Narrow-minded Mancini frustrated by compact O'Neill

Posted by Kristan Heneage

Adam Johnson returned to haunt his former side Man City and earn Sunderland three much-needed Premier League pointsGettyImagesAdam Johnson returned to haunt his former side Man City and earn Sunderland three much-needed Premier League points

Variety in life is important, especially in football. The modern team needs options, both tactically and in terms of the type of player it may call upon to fit a particular situation. Amplify that requirement when that side wishes to challenge for a league title. Unfortunately for Manchester City, a propensity to play one routine has begun to cause problems.

It is an issue that has not gone unnoticed by the playing staff, most recently Yaya Toure: "Whereas perhaps we caught a lot of teams by surprise last season, this year our opponents know how we play," he said earlier this week, before adding: "Sometimes we have to change our system to try to break teams down. The other teams and players can analyse how we play, study our systems and styles and work out ways to stop us. Even sides who are near the bottom of the table are more than capable of making it difficult."

It was a sickeningly accurate evaluation from the former Barcelona midfielder, and it would come home to roost less than 24 hours after it had been published. The standard dimensions for a Premier League pitch are 105 metres by 68 metres. Watch Manchester City and you'll note that rarely in attack does their unit of players exceed 44 metres in width. Taking Wednesday as a case study, fullbacks don't overlap, and in David Silva and James Milner neither wideman comes close to delivering a cross in the traditional sense of a wide player.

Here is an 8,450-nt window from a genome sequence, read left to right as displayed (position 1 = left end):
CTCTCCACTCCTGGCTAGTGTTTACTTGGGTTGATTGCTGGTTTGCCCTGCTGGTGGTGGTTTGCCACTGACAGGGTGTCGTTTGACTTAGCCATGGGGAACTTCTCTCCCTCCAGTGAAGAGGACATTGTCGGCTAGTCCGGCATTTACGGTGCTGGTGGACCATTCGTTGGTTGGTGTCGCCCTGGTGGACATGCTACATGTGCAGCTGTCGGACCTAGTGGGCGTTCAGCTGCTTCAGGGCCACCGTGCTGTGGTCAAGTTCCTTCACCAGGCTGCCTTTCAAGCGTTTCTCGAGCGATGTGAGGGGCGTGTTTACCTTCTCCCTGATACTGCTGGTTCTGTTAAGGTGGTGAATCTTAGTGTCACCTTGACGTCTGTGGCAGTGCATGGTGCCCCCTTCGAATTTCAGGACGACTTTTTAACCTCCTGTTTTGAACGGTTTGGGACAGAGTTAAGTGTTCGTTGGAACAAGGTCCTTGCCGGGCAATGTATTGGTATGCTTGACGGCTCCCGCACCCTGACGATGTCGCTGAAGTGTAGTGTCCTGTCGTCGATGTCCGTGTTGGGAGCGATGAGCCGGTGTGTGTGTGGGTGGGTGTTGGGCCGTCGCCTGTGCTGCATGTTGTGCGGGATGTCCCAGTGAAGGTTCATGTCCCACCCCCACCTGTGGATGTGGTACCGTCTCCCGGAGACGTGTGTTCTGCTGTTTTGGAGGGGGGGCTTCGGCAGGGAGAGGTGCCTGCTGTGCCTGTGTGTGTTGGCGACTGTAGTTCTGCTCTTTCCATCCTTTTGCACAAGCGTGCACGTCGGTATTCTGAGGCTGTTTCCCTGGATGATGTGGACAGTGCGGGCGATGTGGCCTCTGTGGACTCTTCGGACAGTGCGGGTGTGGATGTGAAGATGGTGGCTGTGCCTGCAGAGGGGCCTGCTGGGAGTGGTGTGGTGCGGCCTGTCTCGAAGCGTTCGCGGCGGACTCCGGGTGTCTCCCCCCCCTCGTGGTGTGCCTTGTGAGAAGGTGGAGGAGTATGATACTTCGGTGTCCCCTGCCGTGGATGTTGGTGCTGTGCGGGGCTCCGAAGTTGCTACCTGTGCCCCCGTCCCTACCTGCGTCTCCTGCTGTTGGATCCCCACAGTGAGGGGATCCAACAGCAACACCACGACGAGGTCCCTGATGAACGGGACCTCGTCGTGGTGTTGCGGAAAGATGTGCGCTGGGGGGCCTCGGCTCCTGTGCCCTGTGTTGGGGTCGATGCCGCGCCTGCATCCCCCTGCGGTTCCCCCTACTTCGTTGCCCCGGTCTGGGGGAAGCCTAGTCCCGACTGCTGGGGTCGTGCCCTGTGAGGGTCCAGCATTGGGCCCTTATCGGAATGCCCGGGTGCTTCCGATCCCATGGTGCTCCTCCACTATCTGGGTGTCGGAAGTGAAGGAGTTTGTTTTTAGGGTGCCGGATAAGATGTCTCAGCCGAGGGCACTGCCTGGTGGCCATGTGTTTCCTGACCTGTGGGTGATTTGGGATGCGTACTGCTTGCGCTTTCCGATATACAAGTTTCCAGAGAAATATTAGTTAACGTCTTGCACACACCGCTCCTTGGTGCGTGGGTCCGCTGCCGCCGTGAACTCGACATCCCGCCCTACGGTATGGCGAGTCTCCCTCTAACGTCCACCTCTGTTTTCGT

Yet like so many finely laid plans, when it works it's fantastic. Regress to a fortnight ago and Mancini's tactic seems masterful. Against sides that are keen to attack wider as a back four, the space is there for intelligent players like Samir Nasri and Silva to exploit. For a narrow counter-attacking side like Sunderland, space was absorbed by a red and white wall.

Couple that with the absence of Frenchman Nasri and City were set to struggle regardless of any hex that the Stadium of Light could cast upon them. James Milner did little to suggest he is the long term replacement for Nasri. A pass completion rate of 79% (Opta) saw him sit bottom of the attackers pile by a considerable distance, with just two attempted dribbles making it difficult to understand what he offers the side in terms of attacking output.

Stylistically more of a defensive winger, the decision to select him was confusing given that City dominated possession (70%) and had their opponents pinned back for much of the first half. Summer signing Scott Sinclair has played just five times for the club and remained on the bench when his inclusion seemed the obvious answer. As the heat-map shows, with Silva preferring to play the pitch horizontally and Milner hugging the right touchline, fluency and balance as a unit was never likely to be achieved. The former Leeds man doesn't like to drift in the same way as Nasri, disrupting the harmony.